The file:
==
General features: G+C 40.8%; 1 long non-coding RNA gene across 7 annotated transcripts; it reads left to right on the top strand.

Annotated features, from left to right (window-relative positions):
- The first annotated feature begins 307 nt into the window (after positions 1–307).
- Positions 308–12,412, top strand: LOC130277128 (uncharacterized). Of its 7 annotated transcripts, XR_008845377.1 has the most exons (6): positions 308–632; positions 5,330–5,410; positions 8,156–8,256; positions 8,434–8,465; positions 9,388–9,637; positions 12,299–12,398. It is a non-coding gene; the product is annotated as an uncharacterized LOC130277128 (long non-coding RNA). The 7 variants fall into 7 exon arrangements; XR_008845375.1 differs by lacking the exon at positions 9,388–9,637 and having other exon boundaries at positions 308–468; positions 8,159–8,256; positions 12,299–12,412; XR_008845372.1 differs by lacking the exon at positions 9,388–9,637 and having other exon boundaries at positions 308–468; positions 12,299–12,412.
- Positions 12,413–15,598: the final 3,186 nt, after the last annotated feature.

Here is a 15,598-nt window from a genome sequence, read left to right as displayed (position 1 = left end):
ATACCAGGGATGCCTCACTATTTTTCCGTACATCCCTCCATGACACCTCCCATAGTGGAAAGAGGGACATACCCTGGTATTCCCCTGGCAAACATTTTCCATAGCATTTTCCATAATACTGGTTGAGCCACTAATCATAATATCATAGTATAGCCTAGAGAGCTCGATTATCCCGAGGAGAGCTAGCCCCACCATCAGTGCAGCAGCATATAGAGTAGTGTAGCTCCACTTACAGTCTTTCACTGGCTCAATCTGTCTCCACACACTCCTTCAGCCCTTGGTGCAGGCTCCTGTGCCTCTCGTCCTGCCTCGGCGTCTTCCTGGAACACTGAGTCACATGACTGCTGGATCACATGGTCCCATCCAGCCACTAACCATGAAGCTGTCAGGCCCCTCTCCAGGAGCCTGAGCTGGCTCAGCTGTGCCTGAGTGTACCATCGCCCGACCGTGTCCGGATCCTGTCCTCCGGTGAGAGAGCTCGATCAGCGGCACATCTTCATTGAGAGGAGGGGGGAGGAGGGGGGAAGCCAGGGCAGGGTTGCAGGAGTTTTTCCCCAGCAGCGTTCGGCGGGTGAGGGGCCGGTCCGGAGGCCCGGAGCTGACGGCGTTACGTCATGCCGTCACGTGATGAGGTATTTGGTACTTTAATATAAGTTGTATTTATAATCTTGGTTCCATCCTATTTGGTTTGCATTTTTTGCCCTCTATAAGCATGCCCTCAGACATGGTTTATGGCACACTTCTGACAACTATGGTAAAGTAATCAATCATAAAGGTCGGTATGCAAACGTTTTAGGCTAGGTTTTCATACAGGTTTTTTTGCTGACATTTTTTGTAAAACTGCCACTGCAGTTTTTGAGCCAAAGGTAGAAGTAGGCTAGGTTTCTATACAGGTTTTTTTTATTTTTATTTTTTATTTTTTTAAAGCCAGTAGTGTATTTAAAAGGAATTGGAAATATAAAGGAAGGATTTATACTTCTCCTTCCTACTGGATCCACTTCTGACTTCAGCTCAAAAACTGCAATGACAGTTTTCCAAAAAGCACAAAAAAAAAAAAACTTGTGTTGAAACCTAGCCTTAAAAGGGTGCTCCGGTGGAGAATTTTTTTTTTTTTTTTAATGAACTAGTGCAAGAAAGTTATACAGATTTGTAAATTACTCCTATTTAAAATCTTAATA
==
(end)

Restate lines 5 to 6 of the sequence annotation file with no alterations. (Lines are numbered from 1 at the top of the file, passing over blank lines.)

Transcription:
- Positions 12,413–15,598: the final 3,186 nt, after the last annotated feature.

Here is a 15,598-nt window from a genome sequence, read left to right as displayed (position 1 = left end):